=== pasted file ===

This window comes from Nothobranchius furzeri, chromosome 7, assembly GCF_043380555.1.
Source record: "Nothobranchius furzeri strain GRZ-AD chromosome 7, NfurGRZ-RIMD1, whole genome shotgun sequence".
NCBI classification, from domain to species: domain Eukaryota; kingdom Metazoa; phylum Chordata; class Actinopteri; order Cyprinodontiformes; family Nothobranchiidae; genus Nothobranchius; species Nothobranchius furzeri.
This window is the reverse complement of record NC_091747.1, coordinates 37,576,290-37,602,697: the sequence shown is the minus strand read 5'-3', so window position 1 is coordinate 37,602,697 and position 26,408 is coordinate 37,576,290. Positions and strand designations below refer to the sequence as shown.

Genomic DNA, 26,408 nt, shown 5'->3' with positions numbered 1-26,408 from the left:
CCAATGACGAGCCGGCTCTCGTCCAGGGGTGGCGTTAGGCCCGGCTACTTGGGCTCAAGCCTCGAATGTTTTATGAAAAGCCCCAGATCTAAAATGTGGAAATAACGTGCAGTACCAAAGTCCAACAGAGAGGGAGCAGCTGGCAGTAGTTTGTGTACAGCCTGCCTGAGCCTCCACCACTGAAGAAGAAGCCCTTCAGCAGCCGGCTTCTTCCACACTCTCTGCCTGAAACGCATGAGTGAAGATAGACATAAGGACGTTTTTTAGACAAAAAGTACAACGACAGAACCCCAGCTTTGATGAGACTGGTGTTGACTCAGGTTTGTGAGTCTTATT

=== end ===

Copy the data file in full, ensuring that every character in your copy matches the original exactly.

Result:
This window comes from Nothobranchius furzeri, chromosome 7, assembly GCF_043380555.1.
Source record: "Nothobranchius furzeri strain GRZ-AD chromosome 7, NfurGRZ-RIMD1, whole genome shotgun sequence".
NCBI classification, from domain to species: domain Eukaryota; kingdom Metazoa; phylum Chordata; class Actinopteri; order Cyprinodontiformes; family Nothobranchiidae; genus Nothobranchius; species Nothobranchius furzeri.
This window is the reverse complement of record NC_091747.1, coordinates 37,576,290-37,602,697: the sequence shown is the minus strand read 5'-3', so window position 1 is coordinate 37,602,697 and position 26,408 is coordinate 37,576,290. Positions and strand designations below refer to the sequence as shown.

Genomic DNA, 26,408 nt, shown 5'->3' with positions numbered 1-26,408 from the left:
CCAATGACGAGCCGGCTCTCGTCCAGGGGTGGCGTTAGGCCCGGCTACTTGGGCTCAAGCCTCGAATGTTTTATGAAAAGCCCCAGATCTAAAATGTGGAAATAACGTGCAGTACCAAAGTCCAACAGAGAGGGAGCAGCTGGCAGTAGTTTGTGTACAGCCTGCCTGAGCCTCCACCACTGAAGAAGAAGCCCTTCAGCAGCCGGCTTCTTCCACACTCTCTGCCTGAAACGCATGAGTGAAGATAGACATAAGGACGTTTTTTAGACAAAAAGTACAACGACAGAACCCCAGCTTTGATGAGACTGGTGTTGACTCAGGTTTGTGAGTCTTATT